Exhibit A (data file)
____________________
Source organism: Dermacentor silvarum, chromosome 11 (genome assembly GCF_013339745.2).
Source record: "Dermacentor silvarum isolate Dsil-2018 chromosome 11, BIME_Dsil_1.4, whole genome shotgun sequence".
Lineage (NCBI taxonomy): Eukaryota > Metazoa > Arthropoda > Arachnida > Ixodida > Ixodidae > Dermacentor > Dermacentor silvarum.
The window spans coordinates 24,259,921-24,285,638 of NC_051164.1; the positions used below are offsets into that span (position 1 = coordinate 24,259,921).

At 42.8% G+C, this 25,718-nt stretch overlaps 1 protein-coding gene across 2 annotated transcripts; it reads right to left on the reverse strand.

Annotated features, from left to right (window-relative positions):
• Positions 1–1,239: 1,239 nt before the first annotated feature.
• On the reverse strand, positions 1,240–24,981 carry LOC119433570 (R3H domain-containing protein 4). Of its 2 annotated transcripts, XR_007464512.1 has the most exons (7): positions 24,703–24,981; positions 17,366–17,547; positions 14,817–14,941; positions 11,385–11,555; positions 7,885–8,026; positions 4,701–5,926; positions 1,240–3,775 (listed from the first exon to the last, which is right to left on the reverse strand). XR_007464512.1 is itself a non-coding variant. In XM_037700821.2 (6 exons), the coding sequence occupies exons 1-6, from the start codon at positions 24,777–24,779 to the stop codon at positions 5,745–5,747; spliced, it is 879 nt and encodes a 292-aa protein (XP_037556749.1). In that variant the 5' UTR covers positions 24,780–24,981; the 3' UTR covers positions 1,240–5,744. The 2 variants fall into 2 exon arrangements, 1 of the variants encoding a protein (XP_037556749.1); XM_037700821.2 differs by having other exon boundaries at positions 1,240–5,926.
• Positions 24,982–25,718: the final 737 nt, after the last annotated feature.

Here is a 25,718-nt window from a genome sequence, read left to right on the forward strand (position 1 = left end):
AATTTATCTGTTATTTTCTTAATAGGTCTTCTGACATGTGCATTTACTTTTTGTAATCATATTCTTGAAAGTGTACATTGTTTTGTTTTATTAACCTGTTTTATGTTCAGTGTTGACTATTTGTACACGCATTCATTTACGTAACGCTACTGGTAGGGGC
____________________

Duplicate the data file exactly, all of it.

Source organism: Dermacentor silvarum, chromosome 11 (genome assembly GCF_013339745.2).
Source record: "Dermacentor silvarum isolate Dsil-2018 chromosome 11, BIME_Dsil_1.4, whole genome shotgun sequence".
Lineage (NCBI taxonomy): Eukaryota > Metazoa > Arthropoda > Arachnida > Ixodida > Ixodidae > Dermacentor > Dermacentor silvarum.
The window spans coordinates 24,259,921-24,285,638 of NC_051164.1; the positions used below are offsets into that span (position 1 = coordinate 24,259,921).

At 42.8% G+C, this 25,718-nt stretch overlaps 1 protein-coding gene across 2 annotated transcripts; it reads right to left on the reverse strand.

Annotated features, from left to right (window-relative positions):
• Positions 1–1,239: 1,239 nt before the first annotated feature.
• On the reverse strand, positions 1,240–24,981 carry LOC119433570 (R3H domain-containing protein 4). Of its 2 annotated transcripts, XR_007464512.1 has the most exons (7): positions 24,703–24,981; positions 17,366–17,547; positions 14,817–14,941; positions 11,385–11,555; positions 7,885–8,026; positions 4,701–5,926; positions 1,240–3,775 (listed from the first exon to the last, which is right to left on the reverse strand). XR_007464512.1 is itself a non-coding variant. In XM_037700821.2 (6 exons), the coding sequence occupies exons 1-6, from the start codon at positions 24,777–24,779 to the stop codon at positions 5,745–5,747; spliced, it is 879 nt and encodes a 292-aa protein (XP_037556749.1). In that variant the 5' UTR covers positions 24,780–24,981; the 3' UTR covers positions 1,240–5,744. The 2 variants fall into 2 exon arrangements, 1 of the variants encoding a protein (XP_037556749.1); XM_037700821.2 differs by having other exon boundaries at positions 1,240–5,926.
• Positions 24,982–25,718: the final 737 nt, after the last annotated feature.

Here is a 25,718-nt window from a genome sequence, read left to right on the forward strand (position 1 = left end):
AATTTATCTGTTATTTTCTTAATAGGTCTTCTGACATGTGCATTTACTTTTTGTAATCATATTCTTGAAAGTGTACATTGTTTTGTTTTATTAACCTGTTTTATGTTCAGTGTTGACTATTTGTACACGCATTCATTTACGTAACGCTACTGGTAGGGGC